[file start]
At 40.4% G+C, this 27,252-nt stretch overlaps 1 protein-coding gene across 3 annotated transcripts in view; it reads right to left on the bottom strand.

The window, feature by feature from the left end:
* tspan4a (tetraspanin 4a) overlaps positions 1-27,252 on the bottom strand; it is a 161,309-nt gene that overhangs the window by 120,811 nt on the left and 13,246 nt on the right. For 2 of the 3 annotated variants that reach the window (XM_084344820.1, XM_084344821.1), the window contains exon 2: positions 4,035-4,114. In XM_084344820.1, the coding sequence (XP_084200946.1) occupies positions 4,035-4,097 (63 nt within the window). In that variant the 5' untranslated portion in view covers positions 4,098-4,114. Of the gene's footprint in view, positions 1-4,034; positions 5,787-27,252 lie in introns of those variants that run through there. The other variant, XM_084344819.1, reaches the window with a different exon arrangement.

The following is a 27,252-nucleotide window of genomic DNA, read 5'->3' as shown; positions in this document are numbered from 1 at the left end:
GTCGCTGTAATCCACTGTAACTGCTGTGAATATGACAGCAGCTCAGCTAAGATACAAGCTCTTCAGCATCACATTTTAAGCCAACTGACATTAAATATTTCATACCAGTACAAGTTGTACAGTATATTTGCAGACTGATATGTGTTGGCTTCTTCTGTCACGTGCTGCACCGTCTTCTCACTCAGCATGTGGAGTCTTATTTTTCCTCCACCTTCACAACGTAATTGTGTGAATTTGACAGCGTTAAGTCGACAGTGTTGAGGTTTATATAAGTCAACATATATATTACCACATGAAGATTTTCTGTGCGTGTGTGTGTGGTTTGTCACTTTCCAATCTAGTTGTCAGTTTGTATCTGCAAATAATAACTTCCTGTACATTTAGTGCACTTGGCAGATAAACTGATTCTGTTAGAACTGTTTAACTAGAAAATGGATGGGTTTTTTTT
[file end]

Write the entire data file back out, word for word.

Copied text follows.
At 40.4% G+C, this 27,252-nt stretch overlaps 1 protein-coding gene across 3 annotated transcripts in view; it reads right to left on the bottom strand.

The window, feature by feature from the left end:
* tspan4a (tetraspanin 4a) overlaps positions 1-27,252 on the bottom strand; it is a 161,309-nt gene that overhangs the window by 120,811 nt on the left and 13,246 nt on the right. For 2 of the 3 annotated variants that reach the window (XM_084344820.1, XM_084344821.1), the window contains exon 2: positions 4,035-4,114. In XM_084344820.1, the coding sequence (XP_084200946.1) occupies positions 4,035-4,097 (63 nt within the window). In that variant the 5' untranslated portion in view covers positions 4,098-4,114. Of the gene's footprint in view, positions 1-4,034; positions 5,787-27,252 lie in introns of those variants that run through there. The other variant, XM_084344819.1, reaches the window with a different exon arrangement.

The following is a 27,252-nucleotide window of genomic DNA, read 5'->3' as shown; positions in this document are numbered from 1 at the left end:
GTCGCTGTAATCCACTGTAACTGCTGTGAATATGACAGCAGCTCAGCTAAGATACAAGCTCTTCAGCATCACATTTTAAGCCAACTGACATTAAATATTTCATACCAGTACAAGTTGTACAGTATATTTGCAGACTGATATGTGTTGGCTTCTTCTGTCACGTGCTGCACCGTCTTCTCACTCAGCATGTGGAGTCTTATTTTTCCTCCACCTTCACAACGTAATTGTGTGAATTTGACAGCGTTAAGTCGACAGTGTTGAGGTTTATATAAGTCAACATATATATTACCACATGAAGATTTTCTGTGCGTGTGTGTGTGGTTTGTCACTTTCCAATCTAGTTGTCAGTTTGTATCTGCAAATAATAACTTCCTGTACATTTAGTGCACTTGGCAGATAAACTGATTCTGTTAGAACTGTTTAACTAGAAAATGGATGGGTTTTTTTT